Saturday, April 7, 2012

Raw Milk In Houston

I've recently found a fantastic dairy.  They are one of a only a handful of certified organic RAW milk dairies in the state of Texas.  I highly recommend them.  

Just the thought of unpasteurized milk can cause a frenzy these days. But I'll tell you, there's more to unpasteurized milk than germs.  

For thousands of years, humans have sought after and consumed the milk of other mammals.  For the vast majority of that time, the milk was left in its raw state, uncooked.  The  protein, fat, water, enzymes and natural live bacteria found in milk was used to make us healthy and strong. Cattle, goats, sheep, yaks, reindeer, and other mammals were bred to give more milk, better tasting milk.  Enough milk to feed their babies and ours too.  As long as the animals were raised in environments natural to them, with fresh air and sunshine and plenty of fodder, the animals gave good milk and humans feasted on it.

Milk from other mammals, as well as human milk, is full of enzymes and bacteria. Colostrum, the first milk, also has antibodies passed from mother to new born. These these are the elements of life.  These, combined with yeasts and molds, take other foods and make them more healthy.  They make the best tasting and most nutrient dense foods, like cheeses, yogurts, and sour creams. Our grandmothers and grandfathers knew this and valued milk in its natural form.

When these animals are kept confined, without sunshine and fresh air, without the food they evolved to eat, they become sick and stressed.  When milk from sick animals is consumed, it can cause people to get sick as well.  

Since nobody wants the dairy industry to waste milk by throwing away milk from sick animals, the answer, since the day of Louis Pasteur, is to cook the milk till there's no life in it.  Cook the whole batch, from healthy and sick cows. Cook all the milk even if there are no sick cows.  This is called pasteurization.  Once milk is pasteurized, there are no good bacteria to stop the bad bacteria. There's no enzymes to help our bodies digest the other foods we eat.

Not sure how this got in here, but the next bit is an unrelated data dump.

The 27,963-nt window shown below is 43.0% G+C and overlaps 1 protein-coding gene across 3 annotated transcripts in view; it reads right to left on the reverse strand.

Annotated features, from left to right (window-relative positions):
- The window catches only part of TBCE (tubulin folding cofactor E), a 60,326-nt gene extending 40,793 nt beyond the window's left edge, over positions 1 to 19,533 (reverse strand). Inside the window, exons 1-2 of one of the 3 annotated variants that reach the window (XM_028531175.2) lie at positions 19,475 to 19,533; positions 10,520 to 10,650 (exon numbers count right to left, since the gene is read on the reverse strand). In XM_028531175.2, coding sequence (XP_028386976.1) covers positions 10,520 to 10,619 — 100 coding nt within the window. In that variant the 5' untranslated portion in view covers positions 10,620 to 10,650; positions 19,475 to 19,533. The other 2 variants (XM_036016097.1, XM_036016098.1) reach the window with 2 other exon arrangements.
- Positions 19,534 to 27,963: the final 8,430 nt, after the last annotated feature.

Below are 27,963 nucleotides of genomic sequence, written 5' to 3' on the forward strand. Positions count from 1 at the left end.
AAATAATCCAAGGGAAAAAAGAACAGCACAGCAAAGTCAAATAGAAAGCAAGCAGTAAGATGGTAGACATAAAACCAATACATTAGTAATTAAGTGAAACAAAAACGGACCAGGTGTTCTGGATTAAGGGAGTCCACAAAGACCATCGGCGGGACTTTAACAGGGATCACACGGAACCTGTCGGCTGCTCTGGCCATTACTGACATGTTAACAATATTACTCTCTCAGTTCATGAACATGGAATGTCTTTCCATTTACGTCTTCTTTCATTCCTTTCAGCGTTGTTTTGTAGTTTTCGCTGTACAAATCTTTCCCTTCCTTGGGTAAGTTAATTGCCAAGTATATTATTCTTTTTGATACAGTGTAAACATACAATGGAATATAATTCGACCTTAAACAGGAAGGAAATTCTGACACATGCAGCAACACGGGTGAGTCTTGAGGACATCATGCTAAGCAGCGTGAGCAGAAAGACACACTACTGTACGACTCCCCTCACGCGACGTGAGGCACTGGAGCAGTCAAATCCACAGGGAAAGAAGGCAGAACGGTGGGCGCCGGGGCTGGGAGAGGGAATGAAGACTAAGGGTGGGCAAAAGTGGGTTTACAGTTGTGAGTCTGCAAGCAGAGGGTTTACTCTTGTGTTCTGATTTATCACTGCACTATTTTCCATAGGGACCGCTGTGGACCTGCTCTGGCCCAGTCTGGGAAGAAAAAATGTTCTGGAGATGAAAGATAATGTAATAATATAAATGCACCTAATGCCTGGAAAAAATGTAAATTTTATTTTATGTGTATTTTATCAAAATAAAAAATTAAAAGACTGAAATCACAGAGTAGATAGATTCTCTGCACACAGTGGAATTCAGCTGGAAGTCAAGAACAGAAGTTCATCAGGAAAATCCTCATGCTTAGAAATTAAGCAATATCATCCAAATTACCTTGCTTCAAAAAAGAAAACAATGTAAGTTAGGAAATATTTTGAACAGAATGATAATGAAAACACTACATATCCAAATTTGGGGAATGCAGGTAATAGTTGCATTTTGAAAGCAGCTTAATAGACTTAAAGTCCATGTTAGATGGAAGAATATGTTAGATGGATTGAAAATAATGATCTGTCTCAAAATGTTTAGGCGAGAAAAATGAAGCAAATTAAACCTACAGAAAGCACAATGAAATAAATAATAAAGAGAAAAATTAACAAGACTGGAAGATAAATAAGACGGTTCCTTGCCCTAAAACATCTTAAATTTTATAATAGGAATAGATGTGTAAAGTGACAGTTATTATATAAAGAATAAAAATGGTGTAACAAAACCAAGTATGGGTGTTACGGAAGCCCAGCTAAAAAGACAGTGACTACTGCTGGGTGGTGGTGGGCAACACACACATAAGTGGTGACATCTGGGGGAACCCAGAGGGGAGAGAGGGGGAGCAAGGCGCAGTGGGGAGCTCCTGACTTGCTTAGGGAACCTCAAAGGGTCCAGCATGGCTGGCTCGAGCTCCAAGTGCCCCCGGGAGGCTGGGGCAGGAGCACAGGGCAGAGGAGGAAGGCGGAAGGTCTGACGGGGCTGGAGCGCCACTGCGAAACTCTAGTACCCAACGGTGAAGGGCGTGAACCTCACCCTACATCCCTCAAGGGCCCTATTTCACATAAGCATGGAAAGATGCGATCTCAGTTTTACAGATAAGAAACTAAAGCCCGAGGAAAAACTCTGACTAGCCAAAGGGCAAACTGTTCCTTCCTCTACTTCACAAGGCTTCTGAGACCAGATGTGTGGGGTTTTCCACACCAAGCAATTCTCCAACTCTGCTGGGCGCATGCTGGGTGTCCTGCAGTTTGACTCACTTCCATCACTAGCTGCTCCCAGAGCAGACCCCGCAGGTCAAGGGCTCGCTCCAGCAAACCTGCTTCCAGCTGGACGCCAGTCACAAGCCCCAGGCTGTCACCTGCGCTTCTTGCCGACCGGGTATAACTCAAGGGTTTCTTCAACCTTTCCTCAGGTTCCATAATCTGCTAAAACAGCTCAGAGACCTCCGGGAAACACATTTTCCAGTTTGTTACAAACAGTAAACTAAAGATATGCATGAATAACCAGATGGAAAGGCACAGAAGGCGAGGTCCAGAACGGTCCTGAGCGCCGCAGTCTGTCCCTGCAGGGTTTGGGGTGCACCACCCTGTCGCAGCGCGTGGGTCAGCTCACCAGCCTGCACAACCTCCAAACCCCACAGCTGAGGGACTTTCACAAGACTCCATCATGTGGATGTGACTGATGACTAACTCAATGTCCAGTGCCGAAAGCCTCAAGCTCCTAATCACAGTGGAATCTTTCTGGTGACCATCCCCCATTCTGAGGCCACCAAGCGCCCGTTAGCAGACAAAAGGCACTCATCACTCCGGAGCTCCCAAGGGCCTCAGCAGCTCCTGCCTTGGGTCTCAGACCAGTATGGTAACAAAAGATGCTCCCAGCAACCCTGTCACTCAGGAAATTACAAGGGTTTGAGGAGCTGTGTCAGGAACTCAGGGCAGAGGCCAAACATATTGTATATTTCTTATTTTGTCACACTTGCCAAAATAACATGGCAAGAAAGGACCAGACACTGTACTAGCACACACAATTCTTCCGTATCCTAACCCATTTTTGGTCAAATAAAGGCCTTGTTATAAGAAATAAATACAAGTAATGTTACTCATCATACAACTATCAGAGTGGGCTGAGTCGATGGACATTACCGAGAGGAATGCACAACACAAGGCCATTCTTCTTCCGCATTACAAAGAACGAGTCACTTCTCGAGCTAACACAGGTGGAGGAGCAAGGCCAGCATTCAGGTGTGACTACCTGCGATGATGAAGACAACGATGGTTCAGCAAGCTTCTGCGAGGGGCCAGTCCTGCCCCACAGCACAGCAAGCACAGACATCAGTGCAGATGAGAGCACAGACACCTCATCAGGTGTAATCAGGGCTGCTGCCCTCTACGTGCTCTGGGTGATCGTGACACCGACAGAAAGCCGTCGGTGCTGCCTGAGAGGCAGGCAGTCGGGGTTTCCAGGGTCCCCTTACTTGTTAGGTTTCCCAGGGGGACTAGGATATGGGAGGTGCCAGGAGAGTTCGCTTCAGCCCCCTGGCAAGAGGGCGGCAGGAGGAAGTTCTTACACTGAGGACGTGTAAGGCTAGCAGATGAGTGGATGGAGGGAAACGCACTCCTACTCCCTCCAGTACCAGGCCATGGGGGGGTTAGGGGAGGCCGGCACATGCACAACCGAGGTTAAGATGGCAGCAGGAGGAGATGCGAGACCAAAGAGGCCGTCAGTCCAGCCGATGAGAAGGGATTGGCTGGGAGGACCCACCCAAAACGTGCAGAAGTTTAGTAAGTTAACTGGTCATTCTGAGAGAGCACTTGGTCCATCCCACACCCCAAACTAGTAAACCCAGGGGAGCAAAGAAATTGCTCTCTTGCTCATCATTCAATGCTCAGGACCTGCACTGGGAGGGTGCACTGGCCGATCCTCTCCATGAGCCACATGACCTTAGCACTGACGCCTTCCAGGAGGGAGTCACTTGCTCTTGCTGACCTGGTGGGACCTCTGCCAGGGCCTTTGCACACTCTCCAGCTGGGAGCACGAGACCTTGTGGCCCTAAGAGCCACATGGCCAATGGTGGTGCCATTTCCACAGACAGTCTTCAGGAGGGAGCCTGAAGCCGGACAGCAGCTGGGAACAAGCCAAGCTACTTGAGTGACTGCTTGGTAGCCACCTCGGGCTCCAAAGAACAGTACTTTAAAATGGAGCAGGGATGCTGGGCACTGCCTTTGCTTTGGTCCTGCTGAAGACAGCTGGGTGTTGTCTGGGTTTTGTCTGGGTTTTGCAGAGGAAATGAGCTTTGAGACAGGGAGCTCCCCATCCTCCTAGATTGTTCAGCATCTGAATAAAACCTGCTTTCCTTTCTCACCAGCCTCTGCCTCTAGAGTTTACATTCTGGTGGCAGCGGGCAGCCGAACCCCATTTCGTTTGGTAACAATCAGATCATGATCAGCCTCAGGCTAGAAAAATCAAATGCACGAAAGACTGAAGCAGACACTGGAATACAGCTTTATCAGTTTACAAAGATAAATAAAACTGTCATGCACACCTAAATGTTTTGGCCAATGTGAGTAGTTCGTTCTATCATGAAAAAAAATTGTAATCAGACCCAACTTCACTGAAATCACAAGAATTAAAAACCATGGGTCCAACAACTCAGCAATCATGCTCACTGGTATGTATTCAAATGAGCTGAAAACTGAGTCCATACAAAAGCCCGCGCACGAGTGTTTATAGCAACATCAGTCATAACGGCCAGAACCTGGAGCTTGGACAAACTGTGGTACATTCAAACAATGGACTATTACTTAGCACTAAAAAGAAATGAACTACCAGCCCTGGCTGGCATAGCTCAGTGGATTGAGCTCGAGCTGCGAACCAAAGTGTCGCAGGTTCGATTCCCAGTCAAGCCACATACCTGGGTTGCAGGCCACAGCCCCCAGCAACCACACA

If you buy a gallon of milk from the grocery store today, it is pasteurized.  That is because of the FDA regulations state that all milk produced and sold commercially must be pasteurization for the safety of the masses.  If you leave that gallon of milk on your kitchen counter at room temperature for a day, it will start to smell funny.  If you leave it at room temperature for a couple of days, it will breed bacteria that can cause illness.  This is because the milk is already dead.

On the other hand, if you buy unpasteurized milk, available only at certified raw dairies, that milk will be alive with enzymes and bacteria.  If you leave that milk on the counter at room temperature for a day, the bacteria will grow and turn the milk to buttermilk.  If you leave that milk on the counter at 90 degrees, the bacteria will turn the milk to yogurt.  If you use rennet or vinegar to separate the liquid from the protein, you will have a solid mass to make cheese and a liquid whey to drink.  The solid mass will collect yeasts and molds from the air, which will grow and age over time.  The whey is full of bacteria that when added to raw vegetables and allow to ferment will make the crunchiest and most sour sauerkraut and pickles.

Again, your grandmother and grandfather knew these things.  So, why don't we all know this?  

Why are we paying for dead milk that has been injected with yogurt cultures to heal our digestive systems?  Because we are not getting those natural bacterium in our food.

Why do we buy pickles and olives and cabbage that has been cooked in vinegar instead of raw fermented vegetables, teeming with life and health?  Because it is impossible to produce and distribute these items on an industrial scale without cooking them and killing the healthy organisms.

There are many articles on this topic.  Don't take my word for it.  Do your own research and determine what's best for you and your family.

Support local businesses is important to building a sustainable community.  See our previous post on this locally owned dairy.  Gramen Farm dairy